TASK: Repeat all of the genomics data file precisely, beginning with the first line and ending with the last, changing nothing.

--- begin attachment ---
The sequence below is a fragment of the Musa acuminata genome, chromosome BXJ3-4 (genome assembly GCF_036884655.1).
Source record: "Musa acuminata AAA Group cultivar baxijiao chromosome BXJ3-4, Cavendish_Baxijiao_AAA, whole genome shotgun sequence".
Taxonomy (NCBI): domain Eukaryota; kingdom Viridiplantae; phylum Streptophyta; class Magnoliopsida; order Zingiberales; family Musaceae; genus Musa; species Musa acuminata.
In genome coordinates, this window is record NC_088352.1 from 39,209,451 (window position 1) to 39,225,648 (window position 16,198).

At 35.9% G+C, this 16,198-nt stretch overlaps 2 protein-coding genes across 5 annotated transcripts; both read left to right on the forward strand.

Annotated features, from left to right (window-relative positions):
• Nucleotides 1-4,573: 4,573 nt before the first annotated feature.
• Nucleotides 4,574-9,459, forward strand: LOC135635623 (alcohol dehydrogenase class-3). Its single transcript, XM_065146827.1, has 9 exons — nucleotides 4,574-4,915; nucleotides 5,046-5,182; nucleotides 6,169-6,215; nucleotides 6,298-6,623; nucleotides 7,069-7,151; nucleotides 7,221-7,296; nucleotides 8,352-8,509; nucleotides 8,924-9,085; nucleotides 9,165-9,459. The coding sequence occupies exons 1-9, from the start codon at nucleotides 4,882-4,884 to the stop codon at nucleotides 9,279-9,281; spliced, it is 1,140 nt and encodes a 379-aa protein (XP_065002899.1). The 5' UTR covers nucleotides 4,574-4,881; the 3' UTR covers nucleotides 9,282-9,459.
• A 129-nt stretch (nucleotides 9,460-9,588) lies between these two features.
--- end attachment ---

The sequence below is a fragment of the Musa acuminata genome, chromosome BXJ3-4 (genome assembly GCF_036884655.1).
Source record: "Musa acuminata AAA Group cultivar baxijiao chromosome BXJ3-4, Cavendish_Baxijiao_AAA, whole genome shotgun sequence".
Taxonomy (NCBI): domain Eukaryota; kingdom Viridiplantae; phylum Streptophyta; class Magnoliopsida; order Zingiberales; family Musaceae; genus Musa; species Musa acuminata.
In genome coordinates, this window is record NC_088352.1 from 39,209,451 (window position 1) to 39,225,648 (window position 16,198).

At 35.9% G+C, this 16,198-nt stretch overlaps 2 protein-coding genes across 5 annotated transcripts; both read left to right on the forward strand.

Annotated features, from left to right (window-relative positions):
• Nucleotides 1-4,573: 4,573 nt before the first annotated feature.
• Nucleotides 4,574-9,459, forward strand: LOC135635623 (alcohol dehydrogenase class-3). Its single transcript, XM_065146827.1, has 9 exons — nucleotides 4,574-4,915; nucleotides 5,046-5,182; nucleotides 6,169-6,215; nucleotides 6,298-6,623; nucleotides 7,069-7,151; nucleotides 7,221-7,296; nucleotides 8,352-8,509; nucleotides 8,924-9,085; nucleotides 9,165-9,459. The coding sequence occupies exons 1-9, from the start codon at nucleotides 4,882-4,884 to the stop codon at nucleotides 9,279-9,281; spliced, it is 1,140 nt and encodes a 379-aa protein (XP_065002899.1). The 5' UTR covers nucleotides 4,574-4,881; the 3' UTR covers nucleotides 9,282-9,459.
• A 129-nt stretch (nucleotides 9,460-9,588) lies between these two features.